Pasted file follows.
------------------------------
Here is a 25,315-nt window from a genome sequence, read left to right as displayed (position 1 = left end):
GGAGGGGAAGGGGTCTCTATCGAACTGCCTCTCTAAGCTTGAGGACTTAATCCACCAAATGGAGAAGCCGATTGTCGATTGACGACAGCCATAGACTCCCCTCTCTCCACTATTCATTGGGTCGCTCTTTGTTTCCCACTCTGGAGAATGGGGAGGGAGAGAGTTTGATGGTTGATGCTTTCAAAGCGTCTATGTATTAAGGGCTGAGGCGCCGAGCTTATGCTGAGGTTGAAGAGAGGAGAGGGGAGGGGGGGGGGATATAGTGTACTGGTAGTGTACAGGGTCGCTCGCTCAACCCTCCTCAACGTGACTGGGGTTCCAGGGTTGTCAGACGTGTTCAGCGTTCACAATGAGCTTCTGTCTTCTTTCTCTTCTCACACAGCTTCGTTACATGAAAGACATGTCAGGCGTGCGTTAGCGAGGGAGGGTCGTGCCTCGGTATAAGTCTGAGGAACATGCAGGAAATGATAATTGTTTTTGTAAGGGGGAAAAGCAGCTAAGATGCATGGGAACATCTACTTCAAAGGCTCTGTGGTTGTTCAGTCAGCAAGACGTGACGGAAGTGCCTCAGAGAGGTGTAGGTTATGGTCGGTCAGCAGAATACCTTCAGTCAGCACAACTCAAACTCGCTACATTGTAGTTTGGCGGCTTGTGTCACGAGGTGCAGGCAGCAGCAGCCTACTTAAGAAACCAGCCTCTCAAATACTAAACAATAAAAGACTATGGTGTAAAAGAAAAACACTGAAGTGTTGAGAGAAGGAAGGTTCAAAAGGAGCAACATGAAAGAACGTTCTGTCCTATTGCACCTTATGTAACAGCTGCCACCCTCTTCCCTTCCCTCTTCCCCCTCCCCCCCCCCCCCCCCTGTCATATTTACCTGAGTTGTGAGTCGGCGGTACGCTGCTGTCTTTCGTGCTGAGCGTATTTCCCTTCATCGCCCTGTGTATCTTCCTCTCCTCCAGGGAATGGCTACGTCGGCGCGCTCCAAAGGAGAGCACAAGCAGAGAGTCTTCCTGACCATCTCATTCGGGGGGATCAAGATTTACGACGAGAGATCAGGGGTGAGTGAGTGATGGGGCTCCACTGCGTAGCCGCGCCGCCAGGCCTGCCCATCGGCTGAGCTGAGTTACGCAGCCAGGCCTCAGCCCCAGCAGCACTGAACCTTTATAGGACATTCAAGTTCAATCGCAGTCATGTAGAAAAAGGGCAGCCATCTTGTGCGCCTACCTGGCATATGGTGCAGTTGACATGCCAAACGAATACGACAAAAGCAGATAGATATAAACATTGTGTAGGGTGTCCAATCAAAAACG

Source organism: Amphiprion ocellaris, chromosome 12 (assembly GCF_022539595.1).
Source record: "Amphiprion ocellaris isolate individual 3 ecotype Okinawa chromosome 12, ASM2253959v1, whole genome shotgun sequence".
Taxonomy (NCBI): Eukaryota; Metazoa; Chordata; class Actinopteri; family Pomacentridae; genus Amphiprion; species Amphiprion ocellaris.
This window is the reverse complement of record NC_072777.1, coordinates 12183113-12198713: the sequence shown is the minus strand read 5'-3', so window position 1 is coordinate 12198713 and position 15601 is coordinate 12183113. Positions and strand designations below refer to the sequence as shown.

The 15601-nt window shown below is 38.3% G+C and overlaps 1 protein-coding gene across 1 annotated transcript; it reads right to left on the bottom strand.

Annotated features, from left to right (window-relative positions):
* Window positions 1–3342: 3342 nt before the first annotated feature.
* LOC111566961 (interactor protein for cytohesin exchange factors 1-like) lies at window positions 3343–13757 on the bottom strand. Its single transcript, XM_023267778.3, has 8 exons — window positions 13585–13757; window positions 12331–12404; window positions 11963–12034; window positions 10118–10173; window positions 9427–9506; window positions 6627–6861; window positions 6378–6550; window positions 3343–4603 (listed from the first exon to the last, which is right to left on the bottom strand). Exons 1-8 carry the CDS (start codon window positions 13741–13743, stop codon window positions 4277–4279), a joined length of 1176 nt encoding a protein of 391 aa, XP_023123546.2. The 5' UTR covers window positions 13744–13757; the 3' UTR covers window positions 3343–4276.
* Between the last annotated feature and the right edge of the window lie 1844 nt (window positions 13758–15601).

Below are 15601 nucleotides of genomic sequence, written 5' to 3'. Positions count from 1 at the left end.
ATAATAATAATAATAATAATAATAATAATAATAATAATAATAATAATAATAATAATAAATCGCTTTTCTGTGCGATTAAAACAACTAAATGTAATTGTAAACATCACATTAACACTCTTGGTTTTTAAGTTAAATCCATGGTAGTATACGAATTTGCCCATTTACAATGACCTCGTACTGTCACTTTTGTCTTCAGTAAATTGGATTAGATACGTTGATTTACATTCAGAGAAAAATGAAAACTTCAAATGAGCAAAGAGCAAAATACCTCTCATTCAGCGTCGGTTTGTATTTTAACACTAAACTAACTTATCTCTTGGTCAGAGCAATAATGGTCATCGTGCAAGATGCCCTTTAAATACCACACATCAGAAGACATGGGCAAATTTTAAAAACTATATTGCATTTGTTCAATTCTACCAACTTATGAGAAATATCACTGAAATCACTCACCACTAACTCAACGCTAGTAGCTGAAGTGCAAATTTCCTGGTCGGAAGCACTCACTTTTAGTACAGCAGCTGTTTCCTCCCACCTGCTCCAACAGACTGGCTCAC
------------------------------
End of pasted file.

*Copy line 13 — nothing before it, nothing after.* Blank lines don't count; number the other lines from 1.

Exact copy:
ATAATAATAATAATAATAATAATAATAATAATAATAATAATAATAATAATAATAATAAATCGCTTTTCTGTGCGATTAAAACAACTAAATGTAATTGTAAACATCACATTAACACTCTTGGTTTTTAAGTTAAATCCATGGTAGTATACGAATTTGCCCATTTACAATGACCTCGTACTGTCACTTTTGTCTTCAGTAAATTGGATTAGATACGTTGATTTACATTCAGAGAAAAATGAAAACTTCAAATGAGCAAAGAGCAAAATACCTCTCATTCAGCGTCGGTTTGTATTTTAACACTAAACTAACTTATCTCTTGGTCAGAGCAATAATGGTCATCGTGCAAGATGCCCTTTAAATACCACACATCAGAAGACATGGGCAAATTTTAAAAACTATATTGCATTTGTTCAATTCTACCAACTTATGAGAAATATCACTGAAATCACTCACCACTAACTCAACGCTAGTAGCTGAAGTGCAAATTTCCTGGTCGGAAGCACTCACTTTTAGTACAGCAGCTGTTTCCTCCCACCTGCTCCAACAGACTGGCTCAC